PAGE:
Recommended Reading: Good Neighbors
Get ready to read! Here is a list of recommended books that address our past Action Book Club theme: Good Neighbors. These books celebrate the power of community, kindness, and taking action where you live.
Everyone can take part in the Action Book Club program. That’s why this list of suggested books—recommended by Little Free Library stewards, communities, and advisers—includes options for young readers, middle readers, and adults.
Last Stop on Market Street by Matt de la Peña, illustrated by Christian Robinson (32pp, G. P. Putnam, 2015). Fiction. Every Sunday after church, CJ and his grandma ride the bus across town. But today, CJ wonders why they don’t own a car and why they always have to get off in the dirty part of town. Each question is met with an encouraging answer from grandma, who helps him see the beauty—and fun—in their routine and the world around them. Ultimately, their destination is a soup kitchen, and CJ is glad to be there. This is an excellent book that highlights urban life, volunteerism, and thankfulness.
Look Where We Live! A First Book of Community Building by Scot Ritchie (32 pp, Kids Can Press, 2015). Nonfiction. In this engaging nonfiction picture book, five young friends—Nick, Yulee, Pedro, Sally and Martin—spend the day traveling around their neighborhood and participating in activities designed to raise money for their local library. Along the way, they learn about the people and places that make up their community and what it means to be a part of one.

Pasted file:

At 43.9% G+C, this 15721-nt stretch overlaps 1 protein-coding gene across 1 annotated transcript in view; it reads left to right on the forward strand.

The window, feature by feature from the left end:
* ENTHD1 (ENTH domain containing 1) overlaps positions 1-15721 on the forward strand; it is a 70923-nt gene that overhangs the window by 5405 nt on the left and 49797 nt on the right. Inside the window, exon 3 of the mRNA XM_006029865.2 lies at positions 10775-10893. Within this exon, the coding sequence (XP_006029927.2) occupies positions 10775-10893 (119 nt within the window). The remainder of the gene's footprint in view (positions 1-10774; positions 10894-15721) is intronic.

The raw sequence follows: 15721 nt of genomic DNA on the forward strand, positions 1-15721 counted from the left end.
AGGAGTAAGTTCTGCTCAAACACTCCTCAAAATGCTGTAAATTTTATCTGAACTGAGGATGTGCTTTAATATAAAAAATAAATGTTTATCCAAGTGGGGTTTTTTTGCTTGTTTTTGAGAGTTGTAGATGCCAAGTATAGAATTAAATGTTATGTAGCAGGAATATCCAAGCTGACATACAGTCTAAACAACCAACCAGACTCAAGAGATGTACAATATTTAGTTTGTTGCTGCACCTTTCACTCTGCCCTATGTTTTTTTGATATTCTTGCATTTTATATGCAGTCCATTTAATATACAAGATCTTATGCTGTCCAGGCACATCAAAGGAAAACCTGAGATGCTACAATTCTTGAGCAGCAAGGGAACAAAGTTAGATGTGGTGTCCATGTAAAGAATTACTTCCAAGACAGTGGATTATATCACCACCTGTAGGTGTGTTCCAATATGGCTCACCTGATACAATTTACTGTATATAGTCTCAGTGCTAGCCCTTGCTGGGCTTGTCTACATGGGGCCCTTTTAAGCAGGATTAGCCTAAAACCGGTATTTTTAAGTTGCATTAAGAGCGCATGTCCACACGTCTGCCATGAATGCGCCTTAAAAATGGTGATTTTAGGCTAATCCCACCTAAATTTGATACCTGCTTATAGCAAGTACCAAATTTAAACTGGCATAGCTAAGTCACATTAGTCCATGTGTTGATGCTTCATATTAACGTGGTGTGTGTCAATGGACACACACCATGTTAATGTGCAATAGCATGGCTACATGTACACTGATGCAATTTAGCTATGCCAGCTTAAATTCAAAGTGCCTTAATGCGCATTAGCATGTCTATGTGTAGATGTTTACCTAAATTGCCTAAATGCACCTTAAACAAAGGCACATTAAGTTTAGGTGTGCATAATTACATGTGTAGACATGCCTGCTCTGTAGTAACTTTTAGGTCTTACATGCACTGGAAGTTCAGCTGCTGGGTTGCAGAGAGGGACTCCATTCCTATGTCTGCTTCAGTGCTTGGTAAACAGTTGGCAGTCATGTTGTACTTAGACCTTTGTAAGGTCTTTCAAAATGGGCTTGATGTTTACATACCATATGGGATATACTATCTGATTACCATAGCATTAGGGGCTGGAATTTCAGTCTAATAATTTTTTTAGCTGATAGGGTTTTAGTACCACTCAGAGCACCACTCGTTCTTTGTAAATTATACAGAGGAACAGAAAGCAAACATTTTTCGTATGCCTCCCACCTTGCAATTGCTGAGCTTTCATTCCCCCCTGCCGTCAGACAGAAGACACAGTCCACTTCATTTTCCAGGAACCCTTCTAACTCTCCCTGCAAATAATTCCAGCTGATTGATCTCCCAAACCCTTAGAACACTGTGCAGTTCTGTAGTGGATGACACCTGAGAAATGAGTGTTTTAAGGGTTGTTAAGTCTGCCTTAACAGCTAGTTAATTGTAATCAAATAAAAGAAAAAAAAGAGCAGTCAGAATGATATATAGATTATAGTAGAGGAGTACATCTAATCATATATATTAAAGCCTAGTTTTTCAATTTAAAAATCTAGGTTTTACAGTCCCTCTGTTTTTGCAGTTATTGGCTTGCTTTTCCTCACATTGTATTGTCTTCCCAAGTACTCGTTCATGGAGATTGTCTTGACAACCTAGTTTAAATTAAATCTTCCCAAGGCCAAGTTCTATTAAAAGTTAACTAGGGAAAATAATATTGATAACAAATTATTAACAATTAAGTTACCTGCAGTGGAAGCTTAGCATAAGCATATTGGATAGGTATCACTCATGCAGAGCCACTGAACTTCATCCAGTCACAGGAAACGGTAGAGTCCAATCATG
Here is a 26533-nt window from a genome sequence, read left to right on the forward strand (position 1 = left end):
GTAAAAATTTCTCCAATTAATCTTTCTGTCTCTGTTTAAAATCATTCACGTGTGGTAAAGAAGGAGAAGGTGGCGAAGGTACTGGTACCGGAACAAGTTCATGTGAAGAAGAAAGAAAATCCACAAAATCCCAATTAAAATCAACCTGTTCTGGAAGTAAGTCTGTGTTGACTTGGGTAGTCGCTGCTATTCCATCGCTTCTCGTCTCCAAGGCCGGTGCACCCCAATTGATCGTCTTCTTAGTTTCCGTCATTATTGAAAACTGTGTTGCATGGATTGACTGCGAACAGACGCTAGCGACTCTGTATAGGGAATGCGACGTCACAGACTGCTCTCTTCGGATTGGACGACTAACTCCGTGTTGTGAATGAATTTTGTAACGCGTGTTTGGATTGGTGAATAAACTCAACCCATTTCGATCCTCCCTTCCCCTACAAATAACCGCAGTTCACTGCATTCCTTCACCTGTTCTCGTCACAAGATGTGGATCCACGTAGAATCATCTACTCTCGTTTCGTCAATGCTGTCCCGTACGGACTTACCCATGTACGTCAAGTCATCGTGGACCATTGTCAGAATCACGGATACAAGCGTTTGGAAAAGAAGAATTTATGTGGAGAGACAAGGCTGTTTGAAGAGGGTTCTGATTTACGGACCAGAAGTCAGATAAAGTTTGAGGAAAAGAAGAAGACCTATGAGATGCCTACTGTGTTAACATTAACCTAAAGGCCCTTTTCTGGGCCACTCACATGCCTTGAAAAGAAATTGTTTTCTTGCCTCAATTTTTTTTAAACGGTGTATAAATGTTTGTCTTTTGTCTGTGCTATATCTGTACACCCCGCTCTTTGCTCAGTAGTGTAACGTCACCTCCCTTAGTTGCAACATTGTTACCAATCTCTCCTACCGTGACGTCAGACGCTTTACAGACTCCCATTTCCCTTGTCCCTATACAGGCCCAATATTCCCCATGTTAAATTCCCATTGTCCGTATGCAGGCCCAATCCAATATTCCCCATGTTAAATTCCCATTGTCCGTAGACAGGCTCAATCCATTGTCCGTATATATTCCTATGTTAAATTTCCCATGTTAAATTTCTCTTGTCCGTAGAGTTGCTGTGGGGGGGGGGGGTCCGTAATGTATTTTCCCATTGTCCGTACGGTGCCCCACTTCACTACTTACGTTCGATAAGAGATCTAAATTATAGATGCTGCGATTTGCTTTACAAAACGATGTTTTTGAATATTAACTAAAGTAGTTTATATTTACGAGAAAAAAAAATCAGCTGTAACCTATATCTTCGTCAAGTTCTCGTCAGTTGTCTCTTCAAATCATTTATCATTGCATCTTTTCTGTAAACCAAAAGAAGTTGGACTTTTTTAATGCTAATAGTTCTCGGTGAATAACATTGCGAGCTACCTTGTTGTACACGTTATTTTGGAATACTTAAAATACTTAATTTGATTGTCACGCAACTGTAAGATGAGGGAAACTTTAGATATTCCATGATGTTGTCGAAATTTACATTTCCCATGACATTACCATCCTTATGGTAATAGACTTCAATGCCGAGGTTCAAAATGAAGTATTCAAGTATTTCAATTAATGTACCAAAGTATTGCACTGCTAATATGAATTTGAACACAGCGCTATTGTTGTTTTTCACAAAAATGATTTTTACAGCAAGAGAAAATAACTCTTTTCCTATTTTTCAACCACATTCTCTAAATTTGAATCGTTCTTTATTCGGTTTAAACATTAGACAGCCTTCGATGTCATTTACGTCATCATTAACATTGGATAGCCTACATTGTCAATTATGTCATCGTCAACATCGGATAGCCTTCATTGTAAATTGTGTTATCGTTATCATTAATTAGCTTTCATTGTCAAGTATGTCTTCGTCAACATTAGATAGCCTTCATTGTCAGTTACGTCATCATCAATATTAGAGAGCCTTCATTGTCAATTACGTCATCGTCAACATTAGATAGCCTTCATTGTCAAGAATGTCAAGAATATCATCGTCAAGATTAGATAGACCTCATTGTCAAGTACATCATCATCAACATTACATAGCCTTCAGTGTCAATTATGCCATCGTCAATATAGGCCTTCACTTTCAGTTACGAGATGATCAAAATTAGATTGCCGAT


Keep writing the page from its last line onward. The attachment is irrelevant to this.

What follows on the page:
Maybe Something Beautiful: How Art Transformed a Neighborhood by F. Isabel Campoy and Theresa Howell, illustrated by Rafael López (40pp, HMH Books for Young Readers, 2016). Fiction. What good can a splash of color do in a community of gray? As Mira and her neighbors discover, more than you might ever imagine! Based on the true story of the Urban Art Trail in San Diego, California, Maybe Something Beautiful reveals how art can inspire transformation—and how even the smallest artists can accomplish something big.
The Mitten Tree by Candace Christiansen, illustrated by Elaine Greenstein (Fulcrum Publishing, 2009). Fiction. One snowy day an elderly woman, Sarah, watches children gathering at the bus stop and notices one little boy who has no mittens. That night, Sarah knits the boy a pair of cozy mittens and places them on the blue spruce tree for him to discover. It soon becomes a game, with the children looking for new mittens on the mysterious tree every morning, and Sarah joyfully knitting new ones each night.